Star Tribune to cut 100 jobs, up to 30 newsroom

I don’t have the memos yet, but the Star Tribune’s new management is lowering the boom, telling employees this morning that 100 jobs will be cut company-wide. Strib Newspaper Guild co-chair Graydon Royce confirms that number, and says “up to 30” will exit the newsroom over the next two to three months.

Based on what he took away from the communications, Royce says, “This is causing management to look at somehow restructuring how work is done.”

To me, that’s code that the cuts will focus on non-bylined newsroom troops such as copy editors, designers, etc. The Strib has held reporters relatively harmless in recent cutting, and I’m betting that will continue.

Royce stresses the Guild wants to be “strongly involved” in how restructuring is done. Workers who leave would get buyouts as per their recently renegotiated contract, though not as generous as in recent years.

The Strib currently has about 290 270 newsroom staff, so this would take it to 260 240-250. More as I get the memos and talk to management.

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Comments (10)

  1. Anonymous Submitted by Anonymous on 11/09/2009 - 11:48 am.

    How about Reusse or Hartman? I read the paper for Reusse. It’s too bad they’ve already scaled back his frequency. I don’t understand why they continue to employ Sid Hartman. At his scale, how many heads-of-household is he personally responsible for replacing?

  2. Submitted by Sheila Ehrich on 11/09/2009 - 11:56 am.

    You mean they actually still have copy editors at the Strib? With all the factual, grammatical and spelling errors I see everyday, I thought they were ALL long gone.

  3. Submitted by Philip Kelley on 11/09/2009 - 12:47 pm.

    Hopefully Katherine Kersten will get the boot. Her weekend op ed piece about how legalizing gay marriage will lead to the end of modern civilization was the last straw for me. Although with the 500 comments her piece has drawn, I’m guessing they’ll want her to fan the flames more to drive up readership.

  4. Submitted by John Reinan on 11/09/2009 - 01:20 pm.

    Philip, I think you answered your own question there at the end.

  5. Submitted by dan buechler on 11/09/2009 - 01:58 pm.

    Some of these jobs will not be eliminated they just will be outsourced and not done by the FTE.

  6. Anonymous Submitted by Anonymous on 11/09/2009 - 02:47 pm.

    John: Comments do not equal page views. On most large websites, the most viewed articles are rarely the same as the most commented (or most emailed) articles. On sites that do publish both, that’s pretty apparent. Picking random examples: on the Washington Post (http://www.washingtonpost.com/wp-srv/most-popular.html?hpid=hcmodule) and Billings Gazette (http://www.billingsgazette.com/) today, the most commented article didn’t make the list of the most popular articles. I’ve found that to be generally true on the larger sites (500K page views a day or so) I’ve worked on.

  7. Submitted by Dave Kopesky on 11/09/2009 - 03:10 pm.

    Spencer you apparently don’t look at the most read and most emailed columns on the Strib’s website. Sad to say Sid’s home team shilling is near the top of the list whenever his column appears. I like to think it is for comic relief but a lot of people still follow him as irrelevant as he has become. Why do you think he’s still on WCCO radio? For some reason people still want to listen to his trite boosterism.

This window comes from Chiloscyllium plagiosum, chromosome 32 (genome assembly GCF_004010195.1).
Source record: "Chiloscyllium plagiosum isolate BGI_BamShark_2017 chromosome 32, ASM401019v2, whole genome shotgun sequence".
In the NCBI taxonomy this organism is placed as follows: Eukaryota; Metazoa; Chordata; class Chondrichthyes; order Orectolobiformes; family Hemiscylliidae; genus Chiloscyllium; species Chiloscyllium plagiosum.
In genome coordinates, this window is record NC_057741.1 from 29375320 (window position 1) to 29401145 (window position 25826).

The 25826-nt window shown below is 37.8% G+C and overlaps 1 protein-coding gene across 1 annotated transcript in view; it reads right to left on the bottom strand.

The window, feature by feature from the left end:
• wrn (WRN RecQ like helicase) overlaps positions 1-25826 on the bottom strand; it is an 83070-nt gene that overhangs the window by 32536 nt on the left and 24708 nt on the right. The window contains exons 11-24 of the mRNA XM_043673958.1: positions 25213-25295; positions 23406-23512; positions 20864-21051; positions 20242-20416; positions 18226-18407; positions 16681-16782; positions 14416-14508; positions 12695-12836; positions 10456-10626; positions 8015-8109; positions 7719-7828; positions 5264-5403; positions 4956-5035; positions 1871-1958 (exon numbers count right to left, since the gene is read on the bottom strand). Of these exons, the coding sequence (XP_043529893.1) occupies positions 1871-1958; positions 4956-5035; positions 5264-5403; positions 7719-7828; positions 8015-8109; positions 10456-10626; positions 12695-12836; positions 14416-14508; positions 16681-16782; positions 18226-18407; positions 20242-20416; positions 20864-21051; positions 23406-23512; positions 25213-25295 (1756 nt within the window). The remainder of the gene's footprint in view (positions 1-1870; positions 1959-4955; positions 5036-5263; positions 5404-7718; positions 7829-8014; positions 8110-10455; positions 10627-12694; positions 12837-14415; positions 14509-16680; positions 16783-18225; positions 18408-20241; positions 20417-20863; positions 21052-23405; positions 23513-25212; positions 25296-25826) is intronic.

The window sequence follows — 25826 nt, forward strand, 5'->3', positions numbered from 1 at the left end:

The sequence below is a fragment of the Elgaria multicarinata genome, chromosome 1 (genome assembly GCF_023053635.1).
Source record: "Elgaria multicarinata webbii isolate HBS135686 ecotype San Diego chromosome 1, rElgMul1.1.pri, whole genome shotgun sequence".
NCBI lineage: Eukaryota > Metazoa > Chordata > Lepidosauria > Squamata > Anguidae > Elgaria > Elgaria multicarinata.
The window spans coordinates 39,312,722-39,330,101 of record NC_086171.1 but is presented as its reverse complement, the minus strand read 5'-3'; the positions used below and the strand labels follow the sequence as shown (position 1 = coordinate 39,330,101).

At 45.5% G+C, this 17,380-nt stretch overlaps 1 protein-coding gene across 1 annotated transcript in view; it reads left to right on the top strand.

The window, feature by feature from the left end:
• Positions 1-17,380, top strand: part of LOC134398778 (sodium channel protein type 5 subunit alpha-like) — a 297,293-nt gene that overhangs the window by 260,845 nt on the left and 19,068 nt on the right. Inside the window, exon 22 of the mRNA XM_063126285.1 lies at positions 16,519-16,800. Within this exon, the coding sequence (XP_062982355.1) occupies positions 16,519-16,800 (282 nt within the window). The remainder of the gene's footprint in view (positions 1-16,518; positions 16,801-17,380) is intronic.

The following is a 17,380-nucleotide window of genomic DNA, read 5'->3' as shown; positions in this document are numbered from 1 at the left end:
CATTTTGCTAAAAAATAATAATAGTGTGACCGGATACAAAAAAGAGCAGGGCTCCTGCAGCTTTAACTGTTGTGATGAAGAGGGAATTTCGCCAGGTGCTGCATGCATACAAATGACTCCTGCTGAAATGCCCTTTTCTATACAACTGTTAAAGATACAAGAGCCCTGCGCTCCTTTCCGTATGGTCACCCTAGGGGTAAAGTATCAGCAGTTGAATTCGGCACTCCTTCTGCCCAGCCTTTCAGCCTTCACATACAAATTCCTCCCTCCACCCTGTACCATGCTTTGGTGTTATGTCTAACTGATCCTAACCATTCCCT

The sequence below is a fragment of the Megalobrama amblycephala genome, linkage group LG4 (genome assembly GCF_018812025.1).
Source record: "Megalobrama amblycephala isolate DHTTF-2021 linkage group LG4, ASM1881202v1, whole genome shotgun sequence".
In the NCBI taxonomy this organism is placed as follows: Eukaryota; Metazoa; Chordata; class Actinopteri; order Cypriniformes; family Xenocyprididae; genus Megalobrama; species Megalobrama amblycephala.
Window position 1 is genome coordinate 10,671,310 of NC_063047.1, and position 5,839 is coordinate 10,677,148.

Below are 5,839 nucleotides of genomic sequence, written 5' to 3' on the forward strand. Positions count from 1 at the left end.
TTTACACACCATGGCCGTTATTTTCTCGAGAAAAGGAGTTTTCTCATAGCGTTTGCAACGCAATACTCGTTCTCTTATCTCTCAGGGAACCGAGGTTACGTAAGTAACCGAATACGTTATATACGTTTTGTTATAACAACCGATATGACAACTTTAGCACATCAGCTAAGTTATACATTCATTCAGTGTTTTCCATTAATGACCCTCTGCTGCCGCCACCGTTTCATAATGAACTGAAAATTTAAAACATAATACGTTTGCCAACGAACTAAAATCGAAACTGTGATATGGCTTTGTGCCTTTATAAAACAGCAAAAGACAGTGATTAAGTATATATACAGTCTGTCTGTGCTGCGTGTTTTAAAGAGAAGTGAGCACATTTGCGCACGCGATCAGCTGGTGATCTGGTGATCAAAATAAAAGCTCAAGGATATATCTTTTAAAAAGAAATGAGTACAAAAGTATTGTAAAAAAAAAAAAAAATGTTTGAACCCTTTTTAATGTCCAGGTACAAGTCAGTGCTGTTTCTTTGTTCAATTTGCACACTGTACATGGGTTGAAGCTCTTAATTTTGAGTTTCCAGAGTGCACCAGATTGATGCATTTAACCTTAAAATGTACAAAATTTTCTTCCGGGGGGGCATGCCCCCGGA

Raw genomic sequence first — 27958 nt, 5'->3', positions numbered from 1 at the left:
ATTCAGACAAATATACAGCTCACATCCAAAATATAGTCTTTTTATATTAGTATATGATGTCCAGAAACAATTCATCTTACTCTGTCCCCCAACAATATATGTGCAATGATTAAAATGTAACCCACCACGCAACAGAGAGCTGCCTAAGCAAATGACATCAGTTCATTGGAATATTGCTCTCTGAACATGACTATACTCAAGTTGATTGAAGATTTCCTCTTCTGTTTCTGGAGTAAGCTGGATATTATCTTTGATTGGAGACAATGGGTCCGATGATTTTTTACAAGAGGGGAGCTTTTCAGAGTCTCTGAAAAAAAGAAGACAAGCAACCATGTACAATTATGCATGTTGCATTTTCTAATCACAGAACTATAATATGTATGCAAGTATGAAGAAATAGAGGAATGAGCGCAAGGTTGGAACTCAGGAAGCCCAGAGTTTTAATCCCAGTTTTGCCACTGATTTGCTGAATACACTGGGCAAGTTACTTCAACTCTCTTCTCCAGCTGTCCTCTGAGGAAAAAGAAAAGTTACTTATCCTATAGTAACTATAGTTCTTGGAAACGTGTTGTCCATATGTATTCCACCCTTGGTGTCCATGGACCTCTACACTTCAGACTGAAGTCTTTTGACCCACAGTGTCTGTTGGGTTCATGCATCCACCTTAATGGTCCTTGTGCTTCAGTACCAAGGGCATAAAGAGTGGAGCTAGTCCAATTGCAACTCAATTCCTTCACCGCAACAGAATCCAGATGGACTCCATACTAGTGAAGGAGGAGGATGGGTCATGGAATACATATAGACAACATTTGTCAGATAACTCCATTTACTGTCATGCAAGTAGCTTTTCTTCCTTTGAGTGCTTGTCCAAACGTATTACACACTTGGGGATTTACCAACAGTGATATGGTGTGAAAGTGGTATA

8. Submitted by Jeff Cagle on 11/09/2009 - 06:18 pm.

    I’m not a fan of Sid Hartman’s. His column that appeared in this morning’s paper was lazy journalism, pure and simple. But I have a friend of mine who works in the Strib’s newsroom whom shall remain anonymous. That person told me if Sid were to retire, readership of the paper would drop – which is a shame given that Sid is not a journalist. And to correct Phillip, Katherine Kersten is not a paid columnist with the Strib anymore. She was part of the last round of buyouts at the paper. I also hope the Strib is able to keep their investigative team – including Paul McEnroe and Tony Kennedy. Their bylines are rare, but their work is too valuable to give up.

  9. Submitted by Bruce Adomeit on 11/09/2009 - 11:43 pm.

    Sid isn’t a journalist? Nonsense. He’s a journalist, all right — straight out of the 1950s. He’s never emerged from that simpler era, when heroes were venerated and no one disclosed their character flaws. Heaven knows Sid’s not a writer — he’s never made it a secret that he depends on copy editors to turn his columns into bonefied … er, bona fide … English. Folks on the desk have made careers correcting that and other misspellings, which are legion. So what? Sid’s a reporter first and foremost, one who constantly works his multitude of sources. He lives and breathes his job from morning until late at night. The Strib — and ‘CCO and Minnesota — will be the poorer when Father Time finally tackles him.

  10. Submitted by Jeff Cagle on 11/11/2009 - 09:21 am.

    To Bruce: Please don’t call Sid a journalist. A real journalist cares about their readers and does not write stories for the betterment of themselves. That would be unethical. I won’t dispute the notion of Sid being a valuable resource for contacts. But he never does anything worthwhile with any scoop he passes them on to editors and sportswriters in the newsroom. One scoop he passed on – something that would have scooped ESPN and every other sports publication – was Bobby Knight’s retirement announcement. Instead of taking advantage of this opportunity, he sat on it and then wrote a column about how he got the Knight scoop and why he sat on it. Also, a journalist’s job is not to concern his or herself with the newspapers advertising section – which is a huge misconception the public has today. Advertising is the job of a publisher or someone in advertising sales.

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